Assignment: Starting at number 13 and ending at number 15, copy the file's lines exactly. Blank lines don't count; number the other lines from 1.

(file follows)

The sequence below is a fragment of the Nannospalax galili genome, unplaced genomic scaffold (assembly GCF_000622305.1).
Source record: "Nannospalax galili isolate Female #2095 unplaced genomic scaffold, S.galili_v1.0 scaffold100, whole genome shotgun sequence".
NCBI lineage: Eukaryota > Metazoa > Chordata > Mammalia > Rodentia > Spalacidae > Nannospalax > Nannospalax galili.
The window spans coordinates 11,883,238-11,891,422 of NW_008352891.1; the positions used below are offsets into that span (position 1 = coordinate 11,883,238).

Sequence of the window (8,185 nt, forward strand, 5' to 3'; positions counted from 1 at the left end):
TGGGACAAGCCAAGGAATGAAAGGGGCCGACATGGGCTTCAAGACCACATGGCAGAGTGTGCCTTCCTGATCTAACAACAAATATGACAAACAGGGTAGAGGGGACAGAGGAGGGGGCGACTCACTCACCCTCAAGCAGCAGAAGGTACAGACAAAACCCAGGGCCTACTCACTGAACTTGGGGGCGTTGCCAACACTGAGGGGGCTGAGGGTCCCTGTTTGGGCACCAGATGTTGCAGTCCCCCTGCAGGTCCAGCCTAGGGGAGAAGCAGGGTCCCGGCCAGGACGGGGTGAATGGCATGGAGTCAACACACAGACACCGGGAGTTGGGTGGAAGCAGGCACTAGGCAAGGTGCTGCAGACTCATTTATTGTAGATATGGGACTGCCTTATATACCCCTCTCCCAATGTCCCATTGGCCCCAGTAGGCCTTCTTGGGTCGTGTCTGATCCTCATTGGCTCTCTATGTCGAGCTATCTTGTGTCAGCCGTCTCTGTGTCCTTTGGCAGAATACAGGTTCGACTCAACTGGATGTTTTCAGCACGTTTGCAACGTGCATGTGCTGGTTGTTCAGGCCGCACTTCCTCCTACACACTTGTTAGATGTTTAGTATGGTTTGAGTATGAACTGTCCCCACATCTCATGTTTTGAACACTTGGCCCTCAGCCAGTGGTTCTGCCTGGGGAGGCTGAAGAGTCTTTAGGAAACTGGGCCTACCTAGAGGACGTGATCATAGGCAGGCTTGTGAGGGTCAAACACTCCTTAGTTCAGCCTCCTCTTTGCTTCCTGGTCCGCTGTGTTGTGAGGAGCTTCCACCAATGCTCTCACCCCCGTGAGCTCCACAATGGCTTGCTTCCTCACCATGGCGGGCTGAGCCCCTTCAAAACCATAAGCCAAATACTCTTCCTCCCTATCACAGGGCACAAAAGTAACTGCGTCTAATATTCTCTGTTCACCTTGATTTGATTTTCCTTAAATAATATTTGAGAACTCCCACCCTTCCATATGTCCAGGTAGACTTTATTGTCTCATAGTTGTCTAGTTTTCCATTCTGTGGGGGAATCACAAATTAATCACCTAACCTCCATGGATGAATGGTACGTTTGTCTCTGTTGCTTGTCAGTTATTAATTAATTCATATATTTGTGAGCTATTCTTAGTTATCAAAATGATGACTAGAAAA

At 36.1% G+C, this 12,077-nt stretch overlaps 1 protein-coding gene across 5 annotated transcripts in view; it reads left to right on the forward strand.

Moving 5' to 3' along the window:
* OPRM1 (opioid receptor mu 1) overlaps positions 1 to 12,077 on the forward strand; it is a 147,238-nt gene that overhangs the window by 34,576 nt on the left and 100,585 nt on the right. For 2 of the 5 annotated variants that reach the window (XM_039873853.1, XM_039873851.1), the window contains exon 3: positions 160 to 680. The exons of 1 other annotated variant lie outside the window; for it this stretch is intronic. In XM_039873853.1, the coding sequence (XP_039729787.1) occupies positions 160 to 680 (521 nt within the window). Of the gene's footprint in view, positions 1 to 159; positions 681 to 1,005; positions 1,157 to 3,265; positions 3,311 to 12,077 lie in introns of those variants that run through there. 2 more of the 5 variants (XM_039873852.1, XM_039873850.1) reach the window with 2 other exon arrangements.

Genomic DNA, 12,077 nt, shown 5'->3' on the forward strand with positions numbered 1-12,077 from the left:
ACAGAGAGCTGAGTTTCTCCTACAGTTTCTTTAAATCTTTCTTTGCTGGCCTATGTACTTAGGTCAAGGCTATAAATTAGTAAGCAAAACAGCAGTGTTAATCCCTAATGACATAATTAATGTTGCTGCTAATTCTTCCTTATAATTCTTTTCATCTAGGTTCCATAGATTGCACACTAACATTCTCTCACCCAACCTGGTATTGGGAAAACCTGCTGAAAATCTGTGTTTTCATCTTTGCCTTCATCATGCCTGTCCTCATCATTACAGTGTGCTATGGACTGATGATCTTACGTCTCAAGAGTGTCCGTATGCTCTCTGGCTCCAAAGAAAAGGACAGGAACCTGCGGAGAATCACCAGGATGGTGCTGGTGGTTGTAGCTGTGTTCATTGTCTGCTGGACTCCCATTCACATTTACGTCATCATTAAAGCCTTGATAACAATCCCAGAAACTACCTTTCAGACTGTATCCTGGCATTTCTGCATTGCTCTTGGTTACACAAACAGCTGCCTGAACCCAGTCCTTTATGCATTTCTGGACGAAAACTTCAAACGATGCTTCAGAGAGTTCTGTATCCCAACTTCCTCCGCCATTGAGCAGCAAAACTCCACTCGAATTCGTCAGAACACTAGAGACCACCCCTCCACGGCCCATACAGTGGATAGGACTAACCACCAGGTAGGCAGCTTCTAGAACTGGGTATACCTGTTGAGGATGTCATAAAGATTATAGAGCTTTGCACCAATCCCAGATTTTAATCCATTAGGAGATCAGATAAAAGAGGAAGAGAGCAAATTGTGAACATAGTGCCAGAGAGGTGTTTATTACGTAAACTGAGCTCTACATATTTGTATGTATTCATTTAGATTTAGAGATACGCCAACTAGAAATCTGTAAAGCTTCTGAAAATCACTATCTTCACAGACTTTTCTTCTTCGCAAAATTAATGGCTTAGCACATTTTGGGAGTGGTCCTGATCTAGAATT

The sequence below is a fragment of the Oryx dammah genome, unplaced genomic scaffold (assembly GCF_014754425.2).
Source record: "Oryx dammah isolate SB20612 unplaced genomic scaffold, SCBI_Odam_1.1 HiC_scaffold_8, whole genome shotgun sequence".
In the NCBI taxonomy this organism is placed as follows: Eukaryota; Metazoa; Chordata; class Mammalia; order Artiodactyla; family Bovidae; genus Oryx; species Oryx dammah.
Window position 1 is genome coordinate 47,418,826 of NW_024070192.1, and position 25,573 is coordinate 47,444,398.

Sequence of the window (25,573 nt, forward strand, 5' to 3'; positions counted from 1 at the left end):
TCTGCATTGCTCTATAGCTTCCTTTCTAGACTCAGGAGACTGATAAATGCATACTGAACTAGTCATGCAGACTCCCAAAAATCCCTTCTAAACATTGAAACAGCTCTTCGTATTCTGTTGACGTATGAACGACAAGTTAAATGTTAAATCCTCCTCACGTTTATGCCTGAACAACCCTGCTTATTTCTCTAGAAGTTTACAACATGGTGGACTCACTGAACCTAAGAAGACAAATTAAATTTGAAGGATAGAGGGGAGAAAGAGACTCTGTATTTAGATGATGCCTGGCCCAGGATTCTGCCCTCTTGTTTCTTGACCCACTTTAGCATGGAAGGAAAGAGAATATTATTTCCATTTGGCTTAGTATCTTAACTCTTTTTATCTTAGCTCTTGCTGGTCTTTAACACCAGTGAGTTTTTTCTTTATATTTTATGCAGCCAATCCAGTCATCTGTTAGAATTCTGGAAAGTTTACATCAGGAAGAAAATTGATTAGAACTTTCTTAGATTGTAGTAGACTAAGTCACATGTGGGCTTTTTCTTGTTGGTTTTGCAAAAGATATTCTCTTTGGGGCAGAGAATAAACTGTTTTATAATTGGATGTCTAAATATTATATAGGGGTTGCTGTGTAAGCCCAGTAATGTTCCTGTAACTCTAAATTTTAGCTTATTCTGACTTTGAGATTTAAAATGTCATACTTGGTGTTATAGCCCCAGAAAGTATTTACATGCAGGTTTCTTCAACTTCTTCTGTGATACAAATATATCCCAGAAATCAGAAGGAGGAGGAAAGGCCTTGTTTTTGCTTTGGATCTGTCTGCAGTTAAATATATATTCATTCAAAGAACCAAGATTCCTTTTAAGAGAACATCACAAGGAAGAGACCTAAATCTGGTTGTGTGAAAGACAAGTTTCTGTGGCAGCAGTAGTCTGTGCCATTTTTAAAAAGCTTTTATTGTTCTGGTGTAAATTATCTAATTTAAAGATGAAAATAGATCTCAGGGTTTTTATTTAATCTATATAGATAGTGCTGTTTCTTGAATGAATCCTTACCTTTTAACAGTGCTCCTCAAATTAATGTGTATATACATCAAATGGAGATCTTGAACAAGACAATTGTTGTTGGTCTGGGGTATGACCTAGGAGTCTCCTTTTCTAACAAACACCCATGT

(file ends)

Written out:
Source record: "Oryx dammah isolate SB20612 unplaced genomic scaffold, SCBI_Odam_1.1 HiC_scaffold_8, whole genome shotgun sequence".
In the NCBI taxonomy this organism is placed as follows: Eukaryota; Metazoa; Chordata; class Mammalia; order Artiodactyla; family Bovidae; genus Oryx; species Oryx dammah.
Window position 1 is genome coordinate 47,418,826 of NW_024070192.1, and position 25,573 is coordinate 47,444,398.